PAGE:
Impact of Julius Caesar rising to power

Document Type:Thesis

Subject Area:History

Document 1

During the attacks from Pompey’s men, Caeser’s generals had a low number of military men. Therefore, they opted to avoid the battle and sought assistance from Rome (Carmona et al. Although the Roman civil war resulted in too many casualties, there were no more military challenges introduced by the Optimates, and remarkable peace was enjoyed for a longer period. According to Majerczyk, (05) the Pompey brothers who had initially taken full control of the anti-Populares forces in Spain were later joined by other section of Optimates units who are presumed to have survived previous wars at Thapsus. Majerczyk illustrates that one of the units constituted of veteran contingent and was equally large commanded by Titus Labienus. Apparently, just before the attack from Pompey, Caesar was forced to conduct a winter campaign and coincidentally, at the same period his army men were out looking for food and shelter.

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During the war, it was quite evident that the ratio of Caesar’s men to the Pompeian side was roughly one-to-two. Another disadvantage that Caesar faced during the war was the fact that Gnaeus Pompey had strategically positioned his army on a hill, thereby taking full advantage of the terrain (Carmona et al. Similarly, at the base of the terrain was a stream that is presumed to have been disrupting enemies who were charging forward. At a first attempt, the number of men that Caesar possessed proved to be unsuccessful in tricking the Optimates into moving away from the hill. At this particular moment, Gnaeus’ men were under intense pressure giving a chance to Julius Caesar’s friend, King Bogud of Mauritania, an opportunity of going round the enemy’s backyard with cavalry and easily poised an attack on the Optimate camp.

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From a more logical perspective, there is always the need to protect the backyard as a way of keeping the war resources from any form of destruction. Labienus apparently did the same by leading the Optimate cavalry back towards protecting the already attacked camp. However, such a move proved to be more disastrous as it led to misinterpretation by Gnaeus’ legions who directly assumed that Labienus men were now retreating. Such as miscommunication eventually proved to be the last blow as the Pompeian men were now under server pressure. Consequently, Caesar commissioned a policy of land reforms to allow equality by reducing powers that the wealthy had been accustomed to. We can term this approach as one of the vital transformations that Caesar established when he rose to the helm.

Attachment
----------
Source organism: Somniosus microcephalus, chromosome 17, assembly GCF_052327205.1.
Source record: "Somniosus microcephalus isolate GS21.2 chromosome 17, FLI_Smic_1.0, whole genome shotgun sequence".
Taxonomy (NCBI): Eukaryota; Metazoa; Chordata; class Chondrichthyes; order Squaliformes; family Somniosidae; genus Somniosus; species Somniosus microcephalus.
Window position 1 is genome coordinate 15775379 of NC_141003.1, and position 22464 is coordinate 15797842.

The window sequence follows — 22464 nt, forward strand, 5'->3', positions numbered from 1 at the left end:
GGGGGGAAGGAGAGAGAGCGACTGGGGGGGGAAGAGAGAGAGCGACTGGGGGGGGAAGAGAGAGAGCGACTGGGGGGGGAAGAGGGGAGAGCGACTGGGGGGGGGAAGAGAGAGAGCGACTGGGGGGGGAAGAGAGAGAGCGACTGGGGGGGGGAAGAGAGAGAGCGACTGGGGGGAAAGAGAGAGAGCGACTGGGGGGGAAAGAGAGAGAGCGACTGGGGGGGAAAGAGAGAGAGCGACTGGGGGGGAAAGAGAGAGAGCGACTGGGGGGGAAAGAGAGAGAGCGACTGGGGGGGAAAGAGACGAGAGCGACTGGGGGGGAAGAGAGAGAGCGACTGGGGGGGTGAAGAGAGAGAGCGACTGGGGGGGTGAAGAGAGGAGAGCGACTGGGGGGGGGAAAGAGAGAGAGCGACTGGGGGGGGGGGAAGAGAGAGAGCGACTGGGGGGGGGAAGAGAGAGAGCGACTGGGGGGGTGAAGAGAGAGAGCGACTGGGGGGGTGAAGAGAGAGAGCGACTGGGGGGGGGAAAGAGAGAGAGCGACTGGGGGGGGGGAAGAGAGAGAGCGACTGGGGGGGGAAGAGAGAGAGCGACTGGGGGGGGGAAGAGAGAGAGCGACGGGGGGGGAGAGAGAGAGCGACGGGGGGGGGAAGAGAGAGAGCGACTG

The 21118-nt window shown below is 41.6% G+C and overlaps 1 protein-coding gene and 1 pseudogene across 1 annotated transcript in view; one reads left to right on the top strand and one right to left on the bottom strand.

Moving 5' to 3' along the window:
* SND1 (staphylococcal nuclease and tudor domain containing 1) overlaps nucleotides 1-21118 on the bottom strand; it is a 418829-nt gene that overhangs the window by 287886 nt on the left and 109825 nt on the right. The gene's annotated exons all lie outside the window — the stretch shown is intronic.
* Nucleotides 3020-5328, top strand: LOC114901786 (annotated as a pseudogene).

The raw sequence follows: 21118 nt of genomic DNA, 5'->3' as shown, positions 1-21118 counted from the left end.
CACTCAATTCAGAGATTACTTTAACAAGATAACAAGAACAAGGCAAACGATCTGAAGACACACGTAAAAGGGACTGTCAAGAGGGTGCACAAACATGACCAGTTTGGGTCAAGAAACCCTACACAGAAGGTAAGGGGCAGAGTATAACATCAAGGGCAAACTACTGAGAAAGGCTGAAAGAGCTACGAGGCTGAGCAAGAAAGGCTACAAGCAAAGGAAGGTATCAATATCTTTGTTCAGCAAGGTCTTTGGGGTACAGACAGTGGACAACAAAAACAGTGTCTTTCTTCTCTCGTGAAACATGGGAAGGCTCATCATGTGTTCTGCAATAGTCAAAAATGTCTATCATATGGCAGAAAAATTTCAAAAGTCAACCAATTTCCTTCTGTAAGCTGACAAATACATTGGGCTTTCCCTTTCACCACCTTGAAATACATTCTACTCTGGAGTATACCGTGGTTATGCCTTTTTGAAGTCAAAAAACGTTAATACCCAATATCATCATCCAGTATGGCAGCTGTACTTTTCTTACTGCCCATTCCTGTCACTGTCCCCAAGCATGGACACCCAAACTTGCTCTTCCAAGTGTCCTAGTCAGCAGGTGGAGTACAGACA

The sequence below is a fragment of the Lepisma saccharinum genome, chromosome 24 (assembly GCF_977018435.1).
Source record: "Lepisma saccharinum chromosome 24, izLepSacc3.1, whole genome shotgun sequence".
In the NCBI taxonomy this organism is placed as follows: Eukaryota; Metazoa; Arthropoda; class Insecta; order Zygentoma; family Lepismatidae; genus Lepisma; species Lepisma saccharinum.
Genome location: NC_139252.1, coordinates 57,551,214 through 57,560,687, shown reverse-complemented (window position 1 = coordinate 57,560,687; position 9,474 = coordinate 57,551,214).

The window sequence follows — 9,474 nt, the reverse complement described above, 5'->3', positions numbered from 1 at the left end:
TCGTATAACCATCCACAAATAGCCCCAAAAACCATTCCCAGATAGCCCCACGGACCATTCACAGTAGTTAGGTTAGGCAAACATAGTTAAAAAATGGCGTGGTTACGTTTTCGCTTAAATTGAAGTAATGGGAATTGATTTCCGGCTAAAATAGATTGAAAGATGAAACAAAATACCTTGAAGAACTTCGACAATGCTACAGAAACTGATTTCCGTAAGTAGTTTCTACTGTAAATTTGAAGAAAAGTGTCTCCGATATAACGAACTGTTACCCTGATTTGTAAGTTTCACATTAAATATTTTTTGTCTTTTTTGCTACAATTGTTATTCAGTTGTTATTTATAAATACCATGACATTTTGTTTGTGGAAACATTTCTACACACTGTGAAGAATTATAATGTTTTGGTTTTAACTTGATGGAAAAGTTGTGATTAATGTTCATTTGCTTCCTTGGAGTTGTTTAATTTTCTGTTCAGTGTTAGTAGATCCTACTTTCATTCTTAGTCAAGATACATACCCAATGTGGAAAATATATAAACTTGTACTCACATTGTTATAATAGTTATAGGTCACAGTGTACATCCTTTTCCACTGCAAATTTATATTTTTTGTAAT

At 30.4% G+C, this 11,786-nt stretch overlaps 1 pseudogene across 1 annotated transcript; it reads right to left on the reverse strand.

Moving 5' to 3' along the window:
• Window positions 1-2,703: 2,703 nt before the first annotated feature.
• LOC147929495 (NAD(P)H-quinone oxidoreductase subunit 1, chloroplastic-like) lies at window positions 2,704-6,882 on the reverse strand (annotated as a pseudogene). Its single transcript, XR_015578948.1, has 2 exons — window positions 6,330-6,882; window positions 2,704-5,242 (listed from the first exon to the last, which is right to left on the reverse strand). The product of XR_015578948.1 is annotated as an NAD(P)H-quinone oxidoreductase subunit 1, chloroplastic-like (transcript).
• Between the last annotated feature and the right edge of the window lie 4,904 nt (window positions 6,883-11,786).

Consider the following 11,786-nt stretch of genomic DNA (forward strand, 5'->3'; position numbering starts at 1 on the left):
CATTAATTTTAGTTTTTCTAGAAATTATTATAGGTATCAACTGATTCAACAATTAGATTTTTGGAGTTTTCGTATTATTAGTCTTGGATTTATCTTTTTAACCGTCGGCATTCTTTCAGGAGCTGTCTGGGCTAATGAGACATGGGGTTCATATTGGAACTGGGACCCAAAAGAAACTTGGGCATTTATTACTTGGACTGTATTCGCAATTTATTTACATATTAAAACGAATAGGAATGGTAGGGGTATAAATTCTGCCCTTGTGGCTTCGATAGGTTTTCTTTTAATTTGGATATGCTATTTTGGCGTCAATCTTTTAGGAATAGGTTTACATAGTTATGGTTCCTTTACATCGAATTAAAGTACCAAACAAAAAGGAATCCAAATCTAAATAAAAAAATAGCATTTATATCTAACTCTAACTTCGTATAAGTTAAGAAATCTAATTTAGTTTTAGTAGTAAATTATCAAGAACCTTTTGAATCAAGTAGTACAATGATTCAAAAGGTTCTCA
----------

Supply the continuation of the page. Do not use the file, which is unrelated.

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In line with curbing any form of rebellion, Julius Caesar reduced the mandate of the Senate making it an advisory council only and no other responsibility even when people were afraid that he would become a king Stevenson, 12. Apparently, Rome had abandoned the monarchy system of government and having a king was unlikely. Over the months, Caesar mopped up in Hispania and rudely disciplined persons who disobeyed him. They had both served with distinction in Asia, overpowered the political structure of the optimates in Rome, and succeeded over the Gaul. However, during the war, the two differed greatly despite their markable friendship. During the Rubicon, the enmity between the two intensified and since they both comprehended the strategy of the other person, they tended to fight the reflection of themselves.

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